• OPBE: this is equivalent to OPTX (exchange) + PBEc (correlation) [17]
DiracGGA

(Expert option!) This key handles which XC functional is used during the Dirac calculations of the reference atoms. A string is expected which is not restricted to names of GGAs but can be LDA-like functionals, too.

Note: In some cases using a GGA functional leads to slow convergence of matrix elements of the kinetic energy operator w. r. t. the Accuracy parameter. Then one can use the LDA potential for the calculation of the reference atom instead.

MetaGGA

Key to select the evaluation of a meta-GGA. A byproduct of this option is that the bonding energies of all known functionals are printed (using the same density). Meta-GGA calculations can be time consuming, especially when active during the SCF.

Self consistency of the meta-GGA is implemented as suggested by Neuman, Nobes, and Handy [18].

The available functionals of this type are:

  • TPSS: The 2003 meta-GGA [19]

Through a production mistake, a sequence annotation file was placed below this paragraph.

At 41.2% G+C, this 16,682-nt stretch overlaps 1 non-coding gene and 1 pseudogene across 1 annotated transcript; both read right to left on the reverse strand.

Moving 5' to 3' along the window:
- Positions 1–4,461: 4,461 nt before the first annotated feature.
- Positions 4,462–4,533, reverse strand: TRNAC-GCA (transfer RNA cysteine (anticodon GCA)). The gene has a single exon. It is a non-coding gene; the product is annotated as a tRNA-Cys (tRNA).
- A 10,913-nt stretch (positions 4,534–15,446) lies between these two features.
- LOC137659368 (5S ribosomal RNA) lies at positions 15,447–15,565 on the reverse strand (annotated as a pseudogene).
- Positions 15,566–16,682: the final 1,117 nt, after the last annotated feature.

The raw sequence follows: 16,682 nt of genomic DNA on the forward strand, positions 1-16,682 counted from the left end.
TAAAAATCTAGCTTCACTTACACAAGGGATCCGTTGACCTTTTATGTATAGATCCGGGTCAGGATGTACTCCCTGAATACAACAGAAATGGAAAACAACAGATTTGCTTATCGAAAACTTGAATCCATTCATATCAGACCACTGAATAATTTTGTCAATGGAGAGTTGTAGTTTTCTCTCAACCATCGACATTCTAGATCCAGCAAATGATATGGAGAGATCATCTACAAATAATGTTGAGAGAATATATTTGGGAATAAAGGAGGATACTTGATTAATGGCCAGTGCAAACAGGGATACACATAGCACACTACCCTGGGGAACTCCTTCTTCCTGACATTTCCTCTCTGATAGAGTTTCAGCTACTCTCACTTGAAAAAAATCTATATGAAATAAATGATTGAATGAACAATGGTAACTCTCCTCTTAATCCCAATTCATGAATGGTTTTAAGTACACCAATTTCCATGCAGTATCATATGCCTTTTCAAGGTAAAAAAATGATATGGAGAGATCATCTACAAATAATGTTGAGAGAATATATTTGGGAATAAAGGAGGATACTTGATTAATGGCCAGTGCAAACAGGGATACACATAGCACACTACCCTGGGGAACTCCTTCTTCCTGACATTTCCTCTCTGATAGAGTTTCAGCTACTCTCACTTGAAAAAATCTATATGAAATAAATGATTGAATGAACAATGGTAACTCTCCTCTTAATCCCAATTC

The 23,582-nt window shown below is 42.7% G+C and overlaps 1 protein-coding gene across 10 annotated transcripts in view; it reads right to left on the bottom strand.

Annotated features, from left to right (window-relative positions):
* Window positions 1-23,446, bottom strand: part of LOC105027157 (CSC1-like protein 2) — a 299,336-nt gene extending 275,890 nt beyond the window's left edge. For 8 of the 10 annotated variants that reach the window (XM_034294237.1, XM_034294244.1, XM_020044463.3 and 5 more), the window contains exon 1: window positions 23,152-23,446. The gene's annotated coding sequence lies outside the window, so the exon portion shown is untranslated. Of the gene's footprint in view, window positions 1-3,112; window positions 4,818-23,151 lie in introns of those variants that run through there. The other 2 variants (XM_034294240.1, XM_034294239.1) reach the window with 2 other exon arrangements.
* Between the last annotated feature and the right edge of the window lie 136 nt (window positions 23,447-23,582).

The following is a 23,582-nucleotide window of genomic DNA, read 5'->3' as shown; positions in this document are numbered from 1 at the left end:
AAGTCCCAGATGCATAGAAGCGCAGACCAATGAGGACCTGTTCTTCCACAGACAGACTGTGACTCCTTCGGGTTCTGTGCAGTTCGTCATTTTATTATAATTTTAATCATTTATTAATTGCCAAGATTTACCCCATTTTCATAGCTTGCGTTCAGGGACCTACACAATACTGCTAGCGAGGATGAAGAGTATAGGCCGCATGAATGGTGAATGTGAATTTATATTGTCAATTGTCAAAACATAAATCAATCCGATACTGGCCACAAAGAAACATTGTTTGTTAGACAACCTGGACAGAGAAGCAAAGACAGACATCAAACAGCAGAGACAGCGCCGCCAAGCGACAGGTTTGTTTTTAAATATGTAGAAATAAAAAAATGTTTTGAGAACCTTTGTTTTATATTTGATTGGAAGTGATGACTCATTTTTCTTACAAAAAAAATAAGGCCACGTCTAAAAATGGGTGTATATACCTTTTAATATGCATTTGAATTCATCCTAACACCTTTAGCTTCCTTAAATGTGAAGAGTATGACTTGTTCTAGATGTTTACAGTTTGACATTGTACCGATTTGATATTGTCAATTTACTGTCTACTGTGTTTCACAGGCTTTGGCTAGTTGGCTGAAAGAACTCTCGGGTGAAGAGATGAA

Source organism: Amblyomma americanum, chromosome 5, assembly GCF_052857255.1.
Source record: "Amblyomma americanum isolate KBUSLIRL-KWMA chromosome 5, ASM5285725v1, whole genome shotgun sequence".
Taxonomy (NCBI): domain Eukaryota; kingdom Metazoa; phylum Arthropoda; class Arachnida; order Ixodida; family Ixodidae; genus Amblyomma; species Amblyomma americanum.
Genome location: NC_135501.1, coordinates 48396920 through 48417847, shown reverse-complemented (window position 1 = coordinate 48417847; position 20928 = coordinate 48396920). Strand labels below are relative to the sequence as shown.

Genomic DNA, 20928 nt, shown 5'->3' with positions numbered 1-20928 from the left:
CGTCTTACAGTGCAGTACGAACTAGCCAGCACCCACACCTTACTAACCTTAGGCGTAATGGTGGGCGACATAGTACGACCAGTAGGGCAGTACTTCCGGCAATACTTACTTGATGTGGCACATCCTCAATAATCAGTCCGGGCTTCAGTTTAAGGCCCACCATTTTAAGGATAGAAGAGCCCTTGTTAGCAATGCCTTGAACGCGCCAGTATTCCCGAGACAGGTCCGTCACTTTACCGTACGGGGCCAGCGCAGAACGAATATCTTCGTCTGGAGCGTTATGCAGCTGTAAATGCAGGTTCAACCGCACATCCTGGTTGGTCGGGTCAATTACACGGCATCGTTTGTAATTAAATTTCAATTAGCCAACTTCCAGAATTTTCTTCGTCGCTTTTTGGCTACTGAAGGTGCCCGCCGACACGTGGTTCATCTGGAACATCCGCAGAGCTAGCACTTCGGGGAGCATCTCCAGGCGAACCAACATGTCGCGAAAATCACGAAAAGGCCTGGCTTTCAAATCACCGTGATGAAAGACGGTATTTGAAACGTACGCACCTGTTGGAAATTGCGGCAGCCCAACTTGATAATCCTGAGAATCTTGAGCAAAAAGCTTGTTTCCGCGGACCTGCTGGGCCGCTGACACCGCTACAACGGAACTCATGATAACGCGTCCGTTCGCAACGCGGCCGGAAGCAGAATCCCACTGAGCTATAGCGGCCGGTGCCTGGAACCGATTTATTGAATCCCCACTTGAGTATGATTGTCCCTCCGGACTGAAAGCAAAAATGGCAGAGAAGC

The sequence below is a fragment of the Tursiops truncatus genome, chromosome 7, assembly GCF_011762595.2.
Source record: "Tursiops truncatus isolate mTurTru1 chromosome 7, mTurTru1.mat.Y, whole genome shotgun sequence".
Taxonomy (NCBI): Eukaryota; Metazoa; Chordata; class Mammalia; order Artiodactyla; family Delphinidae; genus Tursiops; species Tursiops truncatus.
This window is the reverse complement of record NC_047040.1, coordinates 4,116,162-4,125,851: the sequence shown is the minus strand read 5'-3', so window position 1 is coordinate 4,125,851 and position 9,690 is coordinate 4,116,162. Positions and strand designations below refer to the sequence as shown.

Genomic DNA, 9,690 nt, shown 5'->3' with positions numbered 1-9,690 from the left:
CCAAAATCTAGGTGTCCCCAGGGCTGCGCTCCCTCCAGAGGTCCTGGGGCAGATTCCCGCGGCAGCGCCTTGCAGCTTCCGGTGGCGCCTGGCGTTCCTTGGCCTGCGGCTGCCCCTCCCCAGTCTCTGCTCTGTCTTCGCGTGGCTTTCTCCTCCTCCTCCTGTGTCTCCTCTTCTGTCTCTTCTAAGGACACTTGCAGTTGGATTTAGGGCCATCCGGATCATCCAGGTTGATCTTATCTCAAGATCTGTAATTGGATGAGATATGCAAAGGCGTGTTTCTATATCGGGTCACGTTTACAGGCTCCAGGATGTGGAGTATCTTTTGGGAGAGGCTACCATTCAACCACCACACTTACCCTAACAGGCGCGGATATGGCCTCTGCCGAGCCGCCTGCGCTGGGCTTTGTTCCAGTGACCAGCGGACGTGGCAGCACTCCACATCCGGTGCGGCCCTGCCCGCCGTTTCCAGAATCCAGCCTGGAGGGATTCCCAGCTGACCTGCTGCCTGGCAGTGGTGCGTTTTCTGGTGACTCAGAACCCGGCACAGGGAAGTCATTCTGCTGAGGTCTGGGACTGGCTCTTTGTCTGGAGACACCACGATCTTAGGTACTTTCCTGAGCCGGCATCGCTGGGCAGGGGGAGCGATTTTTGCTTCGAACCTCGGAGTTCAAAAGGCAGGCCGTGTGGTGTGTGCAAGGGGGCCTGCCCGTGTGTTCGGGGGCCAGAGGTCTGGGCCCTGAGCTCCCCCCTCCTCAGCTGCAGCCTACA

• M06L: The meta-GGA as developed by the Minesota group [20]
  • revTPSS: The 2009 revised meta-GGA [21]
  • MVS: Functional by Sun-Perdew-Ruzsinszky [22]
  • MS0: Functional by Sun et al. [23]
  • MS1: Functional by Sun et al. [24]
  • MS2: Functional by Sun et al. [24]
  • SCAN: Functional by Sun et al. [25]
  • TASKxc: by Aschebrock et al. Intended for band gaps and charge transfer systems.

Note: For Meta-GGA XC functionals, it is recommended to use small or none frozen core (the frozen orbitals are computed using LDA and not the selected Meta-GGA)

Dispersion Correction

In BAND parameters for Grimme3 and Grimme3 BJDAMP can be used according to version 3.1 (Rev. 1) of the coefficients, published on the Bonn Bonn website.

DISPERSION Grimme3 BJDAMP {PAR1=par1 PAR2=par2 PAR3=par3 PAR4=par4}

If this key is present a dispersion correction (DFT-D3-BJ) by Grimme [27] will be added to the total bonding energy, gradient and second derivatives, where applicable. Parametrizations are implemented e.g. for B3LYP, TPSS, BP86, BLYP, PBE, PBEsol [26] , and RPBE. For SCAN parameters from Ref. [28] are used. The parametrization has four parameters. One can override these using PAR1=.. PAR2=.., etc. In the table the relation is shown between the parameters and the real parameters in the dispersion correction.